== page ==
The Market Composite Index, a measure of mortgage loan application volume, increased 2.4 percent on a seasonally adjusted basis from one week earlier. On an unadjusted basis, the Index increased 2 percent compared with the previous week. The Refinance Index increased 8 percent from the previous week. The seasonally adjusted Purchase Index decreased 2 percent from one week earlier. The unadjusted Purchase Index decreased 3 percent compared with the previous week and was 7 percent higher than the same week one year ago.
“Mortgage rates fell for the fourth straight week, with the 30-year fixed rate mortgage hitting its lowest level since January 2018, leading to a rebound in refinances. The refinance index increased 8 percent to its highest level in over a month, and once again there was an increase in average refinance loan sizes, as borrowers with larger balances responded accordingly to lower rates,” said Joel Kan, MBA’s Associate Vice President of Economic and Industry Forecasting. “Purchase activity declined again, but remained around 7 percent higher than a year ago. We’re keeping a close eye on whether there may be some adverse effects of the ongoing global trade disputes on overall demand. Some potential homebuyers may be delaying their home search until there’s more certainty.”
The refinance share of mortgage activity increased to 40.5 percent of total applications from 37.9 percent the previous week. The adjustable-rate mortgage (ARM) share of activity increased to 6.8 percent of total applications.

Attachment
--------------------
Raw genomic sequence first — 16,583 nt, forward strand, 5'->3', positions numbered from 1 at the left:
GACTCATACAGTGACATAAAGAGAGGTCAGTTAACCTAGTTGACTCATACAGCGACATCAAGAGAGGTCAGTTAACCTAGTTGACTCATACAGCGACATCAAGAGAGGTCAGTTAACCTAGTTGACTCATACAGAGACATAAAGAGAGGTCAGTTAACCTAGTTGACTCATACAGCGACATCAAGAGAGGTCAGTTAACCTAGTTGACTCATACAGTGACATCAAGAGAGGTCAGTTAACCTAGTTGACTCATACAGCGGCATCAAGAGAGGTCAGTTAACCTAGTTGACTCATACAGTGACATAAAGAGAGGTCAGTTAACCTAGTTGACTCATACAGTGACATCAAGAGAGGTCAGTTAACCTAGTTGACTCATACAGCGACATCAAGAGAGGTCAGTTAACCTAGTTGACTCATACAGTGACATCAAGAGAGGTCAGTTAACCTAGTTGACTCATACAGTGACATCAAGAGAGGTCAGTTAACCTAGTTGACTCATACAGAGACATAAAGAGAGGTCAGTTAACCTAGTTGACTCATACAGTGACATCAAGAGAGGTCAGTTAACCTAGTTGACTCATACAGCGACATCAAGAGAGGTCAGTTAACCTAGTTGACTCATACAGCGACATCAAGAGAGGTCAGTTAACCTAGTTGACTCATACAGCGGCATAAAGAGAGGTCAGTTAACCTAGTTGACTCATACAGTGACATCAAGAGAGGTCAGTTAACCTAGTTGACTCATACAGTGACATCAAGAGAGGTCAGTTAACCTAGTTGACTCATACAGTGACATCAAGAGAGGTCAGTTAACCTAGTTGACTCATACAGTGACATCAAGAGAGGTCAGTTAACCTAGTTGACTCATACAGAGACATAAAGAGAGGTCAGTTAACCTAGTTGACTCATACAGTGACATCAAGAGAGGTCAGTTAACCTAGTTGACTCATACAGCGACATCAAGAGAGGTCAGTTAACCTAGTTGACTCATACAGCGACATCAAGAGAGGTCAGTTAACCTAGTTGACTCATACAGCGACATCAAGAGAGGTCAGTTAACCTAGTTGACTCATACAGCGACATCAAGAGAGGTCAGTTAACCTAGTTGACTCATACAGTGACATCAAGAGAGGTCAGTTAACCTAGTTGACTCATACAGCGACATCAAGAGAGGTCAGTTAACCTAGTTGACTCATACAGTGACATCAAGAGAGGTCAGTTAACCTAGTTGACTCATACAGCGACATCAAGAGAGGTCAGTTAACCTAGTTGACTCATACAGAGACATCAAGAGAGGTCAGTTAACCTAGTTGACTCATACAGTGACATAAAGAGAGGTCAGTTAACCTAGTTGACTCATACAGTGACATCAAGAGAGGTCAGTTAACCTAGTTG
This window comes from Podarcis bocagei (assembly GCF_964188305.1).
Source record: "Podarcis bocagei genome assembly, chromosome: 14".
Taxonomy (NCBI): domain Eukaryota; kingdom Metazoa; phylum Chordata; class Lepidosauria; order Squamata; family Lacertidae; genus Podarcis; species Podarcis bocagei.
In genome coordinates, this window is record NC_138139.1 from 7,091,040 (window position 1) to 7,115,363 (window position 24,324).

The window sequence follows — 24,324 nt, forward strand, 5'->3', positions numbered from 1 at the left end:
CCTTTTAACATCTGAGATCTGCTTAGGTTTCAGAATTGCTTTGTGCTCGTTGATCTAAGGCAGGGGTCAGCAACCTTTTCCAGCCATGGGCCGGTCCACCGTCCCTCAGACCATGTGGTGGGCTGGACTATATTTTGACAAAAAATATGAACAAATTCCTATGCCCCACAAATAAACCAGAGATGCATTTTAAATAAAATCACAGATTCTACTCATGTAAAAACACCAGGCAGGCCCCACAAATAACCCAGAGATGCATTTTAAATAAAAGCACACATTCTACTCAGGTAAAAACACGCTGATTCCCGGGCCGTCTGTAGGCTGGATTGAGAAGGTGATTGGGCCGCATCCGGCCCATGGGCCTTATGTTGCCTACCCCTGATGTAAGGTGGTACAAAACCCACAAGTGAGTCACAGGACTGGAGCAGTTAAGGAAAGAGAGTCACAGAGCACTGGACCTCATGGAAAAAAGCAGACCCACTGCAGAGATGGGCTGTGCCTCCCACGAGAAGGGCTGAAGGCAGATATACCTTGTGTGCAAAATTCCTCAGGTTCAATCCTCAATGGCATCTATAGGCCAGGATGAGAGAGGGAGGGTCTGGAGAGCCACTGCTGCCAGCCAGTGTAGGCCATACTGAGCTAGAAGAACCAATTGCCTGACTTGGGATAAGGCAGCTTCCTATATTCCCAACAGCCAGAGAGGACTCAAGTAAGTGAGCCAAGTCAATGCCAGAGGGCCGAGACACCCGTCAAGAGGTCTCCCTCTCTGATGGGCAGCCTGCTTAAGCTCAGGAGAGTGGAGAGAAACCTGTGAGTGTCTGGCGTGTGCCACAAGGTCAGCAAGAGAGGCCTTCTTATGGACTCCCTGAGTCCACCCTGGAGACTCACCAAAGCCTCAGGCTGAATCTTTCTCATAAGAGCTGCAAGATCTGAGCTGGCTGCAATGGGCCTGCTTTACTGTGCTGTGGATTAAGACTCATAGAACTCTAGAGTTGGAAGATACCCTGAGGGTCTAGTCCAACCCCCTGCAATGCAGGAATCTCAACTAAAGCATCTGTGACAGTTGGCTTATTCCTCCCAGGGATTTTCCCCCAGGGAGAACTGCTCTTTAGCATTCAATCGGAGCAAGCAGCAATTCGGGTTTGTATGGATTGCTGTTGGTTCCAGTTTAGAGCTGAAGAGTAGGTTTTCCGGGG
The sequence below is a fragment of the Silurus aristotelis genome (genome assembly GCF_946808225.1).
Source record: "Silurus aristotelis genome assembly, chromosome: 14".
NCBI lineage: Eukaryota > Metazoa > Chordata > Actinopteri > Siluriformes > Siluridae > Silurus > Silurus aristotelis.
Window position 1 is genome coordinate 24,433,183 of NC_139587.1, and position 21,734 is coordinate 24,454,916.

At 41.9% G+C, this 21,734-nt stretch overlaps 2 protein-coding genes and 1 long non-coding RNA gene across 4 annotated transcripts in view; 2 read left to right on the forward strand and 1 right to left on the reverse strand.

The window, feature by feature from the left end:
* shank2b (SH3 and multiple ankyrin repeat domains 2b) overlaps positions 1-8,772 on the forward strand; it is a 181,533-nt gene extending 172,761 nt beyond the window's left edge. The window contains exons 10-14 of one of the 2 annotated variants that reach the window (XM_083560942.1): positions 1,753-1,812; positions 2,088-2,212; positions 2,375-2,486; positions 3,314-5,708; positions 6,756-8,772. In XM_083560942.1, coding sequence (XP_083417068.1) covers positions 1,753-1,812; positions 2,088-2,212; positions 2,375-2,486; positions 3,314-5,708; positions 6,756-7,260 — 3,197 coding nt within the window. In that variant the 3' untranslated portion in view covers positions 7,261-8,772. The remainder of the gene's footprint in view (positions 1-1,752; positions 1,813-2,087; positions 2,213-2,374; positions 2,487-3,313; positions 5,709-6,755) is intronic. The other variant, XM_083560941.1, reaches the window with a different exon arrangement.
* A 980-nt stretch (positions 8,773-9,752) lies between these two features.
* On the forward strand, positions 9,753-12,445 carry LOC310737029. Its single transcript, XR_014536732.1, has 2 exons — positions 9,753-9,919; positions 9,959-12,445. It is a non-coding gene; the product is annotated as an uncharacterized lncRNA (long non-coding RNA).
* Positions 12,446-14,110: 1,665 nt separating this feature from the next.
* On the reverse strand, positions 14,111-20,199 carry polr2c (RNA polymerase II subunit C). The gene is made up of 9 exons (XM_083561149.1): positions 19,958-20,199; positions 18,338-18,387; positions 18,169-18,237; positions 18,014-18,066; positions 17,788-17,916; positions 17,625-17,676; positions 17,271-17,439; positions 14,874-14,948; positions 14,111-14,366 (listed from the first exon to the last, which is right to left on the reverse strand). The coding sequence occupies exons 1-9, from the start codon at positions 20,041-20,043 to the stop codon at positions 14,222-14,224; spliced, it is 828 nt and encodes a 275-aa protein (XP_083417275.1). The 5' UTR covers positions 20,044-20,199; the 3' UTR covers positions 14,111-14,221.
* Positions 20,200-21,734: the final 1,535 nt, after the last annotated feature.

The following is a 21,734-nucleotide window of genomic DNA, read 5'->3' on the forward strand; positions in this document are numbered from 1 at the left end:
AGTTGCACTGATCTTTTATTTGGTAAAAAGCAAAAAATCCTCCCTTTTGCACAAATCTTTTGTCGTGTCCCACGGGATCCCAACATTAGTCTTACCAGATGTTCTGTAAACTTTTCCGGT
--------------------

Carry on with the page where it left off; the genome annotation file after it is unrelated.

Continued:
The FHA share of total applications decreased to 9.4 percent from 10.1 percent the week prior. The VA share of total applications increased to 11.0 percent from 10.6 percent the week prior. The USDA share of total applications remained unchanged from 0.6 percent the week prior.
The average contract interest rate for 30-year fixed-rate mortgages with conforming loan balances ($484,350 or less) decreased to 4.33 percent from 4.40 percent, with points increasing to 0.43 from 0.40 (including the origination fee) for 80 percent loan-to-value ratio (LTV) loans. The effective rate decreased from last week.
The average contract interest rate for 30-year fixed-rate mortgages with jumbo loan balances (greater than $484,350) remained unchanged at 4.24 percent, with points increasing to 0.35 from 0.27 (including the origination fee) for 80 percent LTV loans. The effective rate increased from last week.
The average contract interest rate for 30-year fixed-rate mortgages backed by the FHA increased to 4.34 percent from 4.32 percent, with points decreasing to 0.47 from 0.49 (including the origination fee) for 80 percent LTV loans. The effective rate increased from last week.
The average contract interest rate for 15-year fixed-rate mortgages remained unchanged at 3.78 percent, with points decreasing to 0.40 from 0.43 (including the origination fee) for 80 percent LTV loans. The effective rate decreased from last week.
The average contract interest rate for 5/1 ARMs decreased to 3.57 percent from 3.82 percent, with points decreasing to 0.37 from 0.44 (including the origination fee) for 80 percent LTV loans. The effective rate decreased from last week.
The survey covers over 75 percent of all U.S. retail residential mortgage applications, and has been conducted weekly since 1990. Respondents include mortgage bankers, commercial banks and thrifts. Base period and value for all indexes is March 16, 1990=100.
Ann O’Rourke, MAI, SRA, MBA
Appraiser and Publisher Appraisal Today
2033 Clement Ave. Suite 105, Alameda, CA 94501
Phone 510-865-8041 | Fax 510-523-1138